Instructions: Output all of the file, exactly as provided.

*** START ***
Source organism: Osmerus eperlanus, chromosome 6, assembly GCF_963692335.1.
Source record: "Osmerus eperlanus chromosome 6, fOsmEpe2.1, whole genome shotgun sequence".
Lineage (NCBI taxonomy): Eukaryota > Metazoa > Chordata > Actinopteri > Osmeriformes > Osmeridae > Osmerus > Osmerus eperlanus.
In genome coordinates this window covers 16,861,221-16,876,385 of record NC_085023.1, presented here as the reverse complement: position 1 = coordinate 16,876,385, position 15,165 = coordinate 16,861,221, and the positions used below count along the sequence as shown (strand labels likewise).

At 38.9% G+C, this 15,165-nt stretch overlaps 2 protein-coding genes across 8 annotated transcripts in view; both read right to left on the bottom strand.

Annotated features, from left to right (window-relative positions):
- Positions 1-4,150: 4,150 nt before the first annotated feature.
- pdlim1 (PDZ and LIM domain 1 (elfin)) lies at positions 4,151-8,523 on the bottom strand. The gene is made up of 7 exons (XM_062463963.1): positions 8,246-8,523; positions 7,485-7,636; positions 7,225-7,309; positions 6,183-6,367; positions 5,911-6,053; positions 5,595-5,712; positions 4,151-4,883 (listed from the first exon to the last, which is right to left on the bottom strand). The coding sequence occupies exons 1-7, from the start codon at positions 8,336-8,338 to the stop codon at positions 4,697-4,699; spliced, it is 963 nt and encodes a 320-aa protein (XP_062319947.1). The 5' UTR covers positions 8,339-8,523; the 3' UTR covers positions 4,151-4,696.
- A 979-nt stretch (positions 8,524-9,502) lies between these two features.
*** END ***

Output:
Source organism: Osmerus eperlanus, chromosome 6, assembly GCF_963692335.1.
Source record: "Osmerus eperlanus chromosome 6, fOsmEpe2.1, whole genome shotgun sequence".
Lineage (NCBI taxonomy): Eukaryota > Metazoa > Chordata > Actinopteri > Osmeriformes > Osmeridae > Osmerus > Osmerus eperlanus.
In genome coordinates this window covers 16,861,221-16,876,385 of record NC_085023.1, presented here as the reverse complement: position 1 = coordinate 16,876,385, position 15,165 = coordinate 16,861,221, and the positions used below count along the sequence as shown (strand labels likewise).

At 38.9% G+C, this 15,165-nt stretch overlaps 2 protein-coding genes across 8 annotated transcripts in view; both read right to left on the bottom strand.

Annotated features, from left to right (window-relative positions):
- Positions 1-4,150: 4,150 nt before the first annotated feature.
- pdlim1 (PDZ and LIM domain 1 (elfin)) lies at positions 4,151-8,523 on the bottom strand. The gene is made up of 7 exons (XM_062463963.1): positions 8,246-8,523; positions 7,485-7,636; positions 7,225-7,309; positions 6,183-6,367; positions 5,911-6,053; positions 5,595-5,712; positions 4,151-4,883 (listed from the first exon to the last, which is right to left on the bottom strand). The coding sequence occupies exons 1-7, from the start codon at positions 8,336-8,338 to the stop codon at positions 4,697-4,699; spliced, it is 963 nt and encodes a 320-aa protein (XP_062319947.1). The 5' UTR covers positions 8,339-8,523; the 3' UTR covers positions 4,151-4,696.
- A 979-nt stretch (positions 8,524-9,502) lies between these two features.